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After the opening credits, a title card reads, "I first heard of Flagg and Quirt from my friend Captain Laurence Stallings of the 5th U.S. Marines. At that time they were in action on the Verdun Front, France." The card is signed by the director Raoul Walsh. Fox made two previous films featuring the characters Flagg and Quirt, the 1926 What Price Glory and the 1929 The Cock-Eyed World, both directed by Walsh and starring McLaglen and Lowe (see AFI Catalog of Feature Films, 1921-30; F2.6213 and F2.0940) and one later film, the 1933 Hot Pepper (see below), directed by John Blystone and again starring McLaglen and Lowe. Walsh, in his autobiography, commented, "Women of All Nations was a turkey because it could not be anything else. A third McLaglen-Lowe film was just too much for the public."
Information in the Twentieth Century-Fox Records of the Legal Department at the UCLA Theater Arts Library indicate that James Gleason, Basil Woon, William K. Wells and Walter C. Kelly wrote material for the film, but that only Barry Conners' material was used in the final film. Humphrey Bogart and Nat Pendleton are listed as cast members in early screen credit sheets in the legal records, and still photographs from the film's production show Bogart with McLaglen and Lowe in the battleship sequence. Neither Bogart nor Pendleton were apparent in the print viewed, and an examination of the film's continuity taken from the screen did not reveal scenes with their characters. In addition, in the final screen credit sheet in the legal records, for the print that was shipped from Hollywood to New York on May 13, 1931, neither Bogart's nor Pendleton's name appears, thus indicating that their scenes were cut from the final film. Information in the legal records indicates that J. Henry Kruse led the singers and directed the Swedish orchestra in the Swedish sequence of the film. Although reviews and modern sources call both Flagg and Quirt sergeants, Flagg is called a captain in the film's dialogue.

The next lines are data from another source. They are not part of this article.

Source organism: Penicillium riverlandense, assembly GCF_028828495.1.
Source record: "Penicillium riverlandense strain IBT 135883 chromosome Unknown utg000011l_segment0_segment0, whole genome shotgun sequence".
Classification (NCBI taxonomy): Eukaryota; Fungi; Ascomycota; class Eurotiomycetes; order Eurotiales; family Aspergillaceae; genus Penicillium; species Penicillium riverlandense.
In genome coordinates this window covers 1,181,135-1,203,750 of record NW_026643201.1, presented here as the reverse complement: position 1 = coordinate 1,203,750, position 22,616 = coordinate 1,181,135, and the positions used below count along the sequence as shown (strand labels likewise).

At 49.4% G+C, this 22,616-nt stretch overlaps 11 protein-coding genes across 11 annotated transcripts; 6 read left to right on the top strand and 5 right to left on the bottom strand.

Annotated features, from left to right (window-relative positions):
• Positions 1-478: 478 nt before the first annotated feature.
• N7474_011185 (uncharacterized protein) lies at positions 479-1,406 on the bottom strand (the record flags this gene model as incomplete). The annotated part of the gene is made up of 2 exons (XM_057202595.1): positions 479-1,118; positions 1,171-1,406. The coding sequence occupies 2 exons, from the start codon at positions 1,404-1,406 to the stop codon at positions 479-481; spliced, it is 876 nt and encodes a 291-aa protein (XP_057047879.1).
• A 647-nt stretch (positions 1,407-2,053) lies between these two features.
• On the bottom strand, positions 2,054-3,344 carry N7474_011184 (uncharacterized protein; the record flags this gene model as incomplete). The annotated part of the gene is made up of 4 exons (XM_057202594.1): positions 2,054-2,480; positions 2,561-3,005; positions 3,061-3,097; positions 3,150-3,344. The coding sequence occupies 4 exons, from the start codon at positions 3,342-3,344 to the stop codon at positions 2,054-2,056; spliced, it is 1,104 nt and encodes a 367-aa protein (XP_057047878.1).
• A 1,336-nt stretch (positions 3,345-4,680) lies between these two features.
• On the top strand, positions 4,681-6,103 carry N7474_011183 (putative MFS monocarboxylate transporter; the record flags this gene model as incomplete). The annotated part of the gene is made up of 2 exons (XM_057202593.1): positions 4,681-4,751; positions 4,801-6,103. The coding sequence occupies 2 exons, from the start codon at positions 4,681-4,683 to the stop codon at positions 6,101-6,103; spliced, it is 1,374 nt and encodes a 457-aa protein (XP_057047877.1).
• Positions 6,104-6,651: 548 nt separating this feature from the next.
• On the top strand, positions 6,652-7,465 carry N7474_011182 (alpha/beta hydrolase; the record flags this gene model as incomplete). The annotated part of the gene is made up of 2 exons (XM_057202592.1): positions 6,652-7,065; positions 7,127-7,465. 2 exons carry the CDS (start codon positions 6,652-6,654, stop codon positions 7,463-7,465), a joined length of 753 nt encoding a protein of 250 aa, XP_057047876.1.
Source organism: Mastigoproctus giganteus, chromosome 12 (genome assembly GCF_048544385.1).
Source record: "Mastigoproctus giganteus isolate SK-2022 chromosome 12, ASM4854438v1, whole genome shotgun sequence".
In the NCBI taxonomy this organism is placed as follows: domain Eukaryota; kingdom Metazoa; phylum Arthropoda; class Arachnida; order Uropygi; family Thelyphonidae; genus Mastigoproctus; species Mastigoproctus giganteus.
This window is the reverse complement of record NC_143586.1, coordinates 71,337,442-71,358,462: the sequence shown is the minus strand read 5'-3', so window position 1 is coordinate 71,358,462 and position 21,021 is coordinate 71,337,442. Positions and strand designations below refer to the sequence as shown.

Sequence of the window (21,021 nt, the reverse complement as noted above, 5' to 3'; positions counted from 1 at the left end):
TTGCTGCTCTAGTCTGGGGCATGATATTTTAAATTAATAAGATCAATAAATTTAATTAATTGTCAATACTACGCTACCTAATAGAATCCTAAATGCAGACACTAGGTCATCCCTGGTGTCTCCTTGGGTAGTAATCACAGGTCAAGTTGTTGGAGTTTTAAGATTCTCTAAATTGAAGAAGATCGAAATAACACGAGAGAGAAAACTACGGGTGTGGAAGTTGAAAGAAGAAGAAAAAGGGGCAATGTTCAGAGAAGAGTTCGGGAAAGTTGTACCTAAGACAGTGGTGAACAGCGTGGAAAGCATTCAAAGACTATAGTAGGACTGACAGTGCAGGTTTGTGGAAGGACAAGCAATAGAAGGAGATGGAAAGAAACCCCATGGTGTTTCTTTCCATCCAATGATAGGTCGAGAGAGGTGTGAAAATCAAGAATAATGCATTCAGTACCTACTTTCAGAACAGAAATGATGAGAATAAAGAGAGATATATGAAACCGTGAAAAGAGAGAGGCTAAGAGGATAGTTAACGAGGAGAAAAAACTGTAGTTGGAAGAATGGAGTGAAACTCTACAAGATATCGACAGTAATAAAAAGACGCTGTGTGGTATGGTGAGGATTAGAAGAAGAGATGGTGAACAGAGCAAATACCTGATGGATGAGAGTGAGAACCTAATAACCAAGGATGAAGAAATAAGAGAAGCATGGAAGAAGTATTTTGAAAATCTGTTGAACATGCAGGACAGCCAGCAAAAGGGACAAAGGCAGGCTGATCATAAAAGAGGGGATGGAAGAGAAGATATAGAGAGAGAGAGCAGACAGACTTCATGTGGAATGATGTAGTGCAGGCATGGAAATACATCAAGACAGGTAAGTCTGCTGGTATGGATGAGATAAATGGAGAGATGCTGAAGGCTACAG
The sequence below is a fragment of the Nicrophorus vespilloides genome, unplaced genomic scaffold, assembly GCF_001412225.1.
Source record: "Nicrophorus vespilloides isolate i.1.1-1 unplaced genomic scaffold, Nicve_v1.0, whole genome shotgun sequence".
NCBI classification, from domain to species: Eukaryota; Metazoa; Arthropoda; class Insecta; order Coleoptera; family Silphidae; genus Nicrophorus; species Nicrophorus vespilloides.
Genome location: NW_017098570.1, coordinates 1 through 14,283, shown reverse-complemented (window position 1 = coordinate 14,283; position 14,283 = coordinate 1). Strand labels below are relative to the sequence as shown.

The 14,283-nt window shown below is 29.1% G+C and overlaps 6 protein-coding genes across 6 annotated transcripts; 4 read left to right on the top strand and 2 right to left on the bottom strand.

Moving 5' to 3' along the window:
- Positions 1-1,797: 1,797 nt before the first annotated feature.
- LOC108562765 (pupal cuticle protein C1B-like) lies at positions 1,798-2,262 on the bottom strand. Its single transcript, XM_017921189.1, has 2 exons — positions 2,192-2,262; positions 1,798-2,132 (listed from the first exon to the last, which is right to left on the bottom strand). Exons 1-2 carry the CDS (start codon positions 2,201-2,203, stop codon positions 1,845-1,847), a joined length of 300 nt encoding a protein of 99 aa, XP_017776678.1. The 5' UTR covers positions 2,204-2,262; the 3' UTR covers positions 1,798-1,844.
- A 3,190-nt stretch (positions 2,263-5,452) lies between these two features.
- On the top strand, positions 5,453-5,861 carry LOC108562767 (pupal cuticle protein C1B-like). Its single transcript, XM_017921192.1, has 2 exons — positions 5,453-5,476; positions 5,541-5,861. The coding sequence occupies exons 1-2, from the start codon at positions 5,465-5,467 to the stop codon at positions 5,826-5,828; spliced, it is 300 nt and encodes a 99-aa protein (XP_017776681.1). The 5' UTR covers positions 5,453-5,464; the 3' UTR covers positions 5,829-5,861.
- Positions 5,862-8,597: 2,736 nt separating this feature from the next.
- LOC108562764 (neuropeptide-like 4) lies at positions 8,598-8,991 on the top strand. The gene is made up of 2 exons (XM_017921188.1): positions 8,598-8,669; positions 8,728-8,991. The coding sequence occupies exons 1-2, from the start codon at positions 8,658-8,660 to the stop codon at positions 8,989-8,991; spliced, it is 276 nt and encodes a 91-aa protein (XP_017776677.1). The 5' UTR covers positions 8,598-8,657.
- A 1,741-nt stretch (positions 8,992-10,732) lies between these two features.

Variety commented that the "meow chorus" was reminiscent of a scene in Paramount's Dishonored, also starring McLaglen, which was released earlier in 1931. Variety also noted that "the wholesale cutting is obvious and results in many pointless sequences."